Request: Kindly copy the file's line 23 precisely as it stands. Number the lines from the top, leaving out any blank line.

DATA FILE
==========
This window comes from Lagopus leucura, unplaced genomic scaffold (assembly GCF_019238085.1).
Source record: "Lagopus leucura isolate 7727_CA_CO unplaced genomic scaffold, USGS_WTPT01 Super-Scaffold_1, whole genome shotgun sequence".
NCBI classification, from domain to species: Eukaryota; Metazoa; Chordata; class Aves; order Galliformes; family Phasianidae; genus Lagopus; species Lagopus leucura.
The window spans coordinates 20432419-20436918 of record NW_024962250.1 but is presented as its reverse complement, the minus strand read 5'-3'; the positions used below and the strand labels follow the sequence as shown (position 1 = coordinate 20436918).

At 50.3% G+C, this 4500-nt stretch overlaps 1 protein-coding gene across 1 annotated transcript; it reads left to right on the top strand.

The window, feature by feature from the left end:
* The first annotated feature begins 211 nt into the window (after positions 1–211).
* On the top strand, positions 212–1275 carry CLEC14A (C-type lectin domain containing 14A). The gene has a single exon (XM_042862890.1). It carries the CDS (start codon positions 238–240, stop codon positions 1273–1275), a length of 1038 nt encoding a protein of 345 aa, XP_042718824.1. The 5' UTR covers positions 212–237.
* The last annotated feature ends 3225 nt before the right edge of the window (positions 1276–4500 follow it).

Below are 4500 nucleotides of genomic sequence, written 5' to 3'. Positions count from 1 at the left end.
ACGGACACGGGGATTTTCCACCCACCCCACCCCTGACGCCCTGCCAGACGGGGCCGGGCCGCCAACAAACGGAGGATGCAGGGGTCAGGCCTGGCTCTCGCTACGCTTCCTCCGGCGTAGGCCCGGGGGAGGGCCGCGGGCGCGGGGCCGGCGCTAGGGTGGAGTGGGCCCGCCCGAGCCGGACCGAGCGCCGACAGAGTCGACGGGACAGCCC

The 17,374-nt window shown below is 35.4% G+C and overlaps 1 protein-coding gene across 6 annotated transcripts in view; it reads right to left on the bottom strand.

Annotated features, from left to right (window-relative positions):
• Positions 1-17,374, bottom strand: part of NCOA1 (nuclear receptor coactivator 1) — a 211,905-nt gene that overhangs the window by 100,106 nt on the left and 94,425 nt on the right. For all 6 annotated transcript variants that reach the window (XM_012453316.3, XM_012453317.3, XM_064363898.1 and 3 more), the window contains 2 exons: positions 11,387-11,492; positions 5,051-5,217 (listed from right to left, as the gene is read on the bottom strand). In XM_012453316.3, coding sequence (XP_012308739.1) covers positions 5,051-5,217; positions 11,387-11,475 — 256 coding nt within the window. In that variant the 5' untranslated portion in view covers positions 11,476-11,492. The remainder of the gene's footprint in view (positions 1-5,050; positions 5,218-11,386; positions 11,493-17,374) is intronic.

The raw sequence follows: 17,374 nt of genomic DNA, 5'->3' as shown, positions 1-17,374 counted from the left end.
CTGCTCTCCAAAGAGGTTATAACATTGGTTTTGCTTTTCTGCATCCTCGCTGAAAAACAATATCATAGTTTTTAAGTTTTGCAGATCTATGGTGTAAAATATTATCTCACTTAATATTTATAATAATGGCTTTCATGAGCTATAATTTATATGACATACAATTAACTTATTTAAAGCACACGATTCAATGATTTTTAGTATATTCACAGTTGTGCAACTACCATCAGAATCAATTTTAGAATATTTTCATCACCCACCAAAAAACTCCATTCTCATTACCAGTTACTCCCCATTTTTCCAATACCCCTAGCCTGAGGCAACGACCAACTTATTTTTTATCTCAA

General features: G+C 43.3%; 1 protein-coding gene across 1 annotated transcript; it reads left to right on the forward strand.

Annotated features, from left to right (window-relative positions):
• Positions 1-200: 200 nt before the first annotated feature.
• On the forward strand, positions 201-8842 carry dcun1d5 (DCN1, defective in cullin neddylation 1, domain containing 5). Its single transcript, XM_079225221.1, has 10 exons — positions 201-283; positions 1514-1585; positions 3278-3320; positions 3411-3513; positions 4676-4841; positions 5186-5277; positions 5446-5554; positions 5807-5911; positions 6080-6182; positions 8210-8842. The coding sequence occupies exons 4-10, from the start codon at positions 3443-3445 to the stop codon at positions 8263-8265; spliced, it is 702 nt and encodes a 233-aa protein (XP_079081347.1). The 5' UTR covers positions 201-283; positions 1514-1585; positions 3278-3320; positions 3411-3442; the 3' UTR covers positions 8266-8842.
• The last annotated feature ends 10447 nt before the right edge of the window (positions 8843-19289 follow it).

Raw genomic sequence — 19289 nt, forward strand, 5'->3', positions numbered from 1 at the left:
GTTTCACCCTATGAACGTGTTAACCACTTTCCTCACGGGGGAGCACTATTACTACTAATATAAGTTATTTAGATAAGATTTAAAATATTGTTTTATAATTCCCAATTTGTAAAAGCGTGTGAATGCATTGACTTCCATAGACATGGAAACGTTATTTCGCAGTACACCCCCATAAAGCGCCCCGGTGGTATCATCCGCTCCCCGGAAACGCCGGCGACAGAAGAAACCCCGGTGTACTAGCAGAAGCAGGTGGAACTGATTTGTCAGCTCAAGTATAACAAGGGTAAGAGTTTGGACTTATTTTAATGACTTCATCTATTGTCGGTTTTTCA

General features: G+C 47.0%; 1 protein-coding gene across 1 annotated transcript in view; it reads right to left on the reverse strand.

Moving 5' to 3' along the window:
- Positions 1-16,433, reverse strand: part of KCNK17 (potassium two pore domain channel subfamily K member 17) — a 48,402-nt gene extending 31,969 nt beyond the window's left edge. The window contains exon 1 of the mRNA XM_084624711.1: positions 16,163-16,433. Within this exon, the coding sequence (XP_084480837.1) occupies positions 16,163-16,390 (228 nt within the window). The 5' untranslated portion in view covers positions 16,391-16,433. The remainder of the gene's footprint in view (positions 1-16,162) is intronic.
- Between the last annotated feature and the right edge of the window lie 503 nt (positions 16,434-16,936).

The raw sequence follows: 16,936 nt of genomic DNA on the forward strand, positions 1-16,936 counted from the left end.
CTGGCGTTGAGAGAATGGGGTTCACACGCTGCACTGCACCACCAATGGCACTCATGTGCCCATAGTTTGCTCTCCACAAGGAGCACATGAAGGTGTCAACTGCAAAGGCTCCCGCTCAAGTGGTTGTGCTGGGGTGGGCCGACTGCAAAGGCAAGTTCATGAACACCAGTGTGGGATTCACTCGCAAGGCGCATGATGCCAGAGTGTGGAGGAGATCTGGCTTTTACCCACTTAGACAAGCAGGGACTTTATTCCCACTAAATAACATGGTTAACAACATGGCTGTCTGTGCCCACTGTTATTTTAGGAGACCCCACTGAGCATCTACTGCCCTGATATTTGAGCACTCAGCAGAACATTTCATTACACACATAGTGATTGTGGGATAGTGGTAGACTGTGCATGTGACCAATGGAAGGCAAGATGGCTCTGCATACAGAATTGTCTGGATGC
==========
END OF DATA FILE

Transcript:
GTTTCACCCTATGAACGTGTTAACCACTTTCCTCACGGGGGAGCACTATTACTACTAATATAAGTTATTTAGATAAGATTTAAAATATTGTTTTATAATTCCCAATTTGTAAAAGCGTGTGAATGCATTGACTTCCATAGACATGGAAACGTTATTTCGCAGTACACCCCCATAAAGCGCCCCGGTGGTATCATCCGCTCCCCGGAAACGCCGGCGACAGAAGAAACCCCGGTGTACTAGCAGAAGCAGGTGGAACTGATTTGTCAGCTCAAGTATAACAAGGGTAAGAGTTTGGACTTATTTTAATGACTTCATCTATTGTCGGTTTTTCA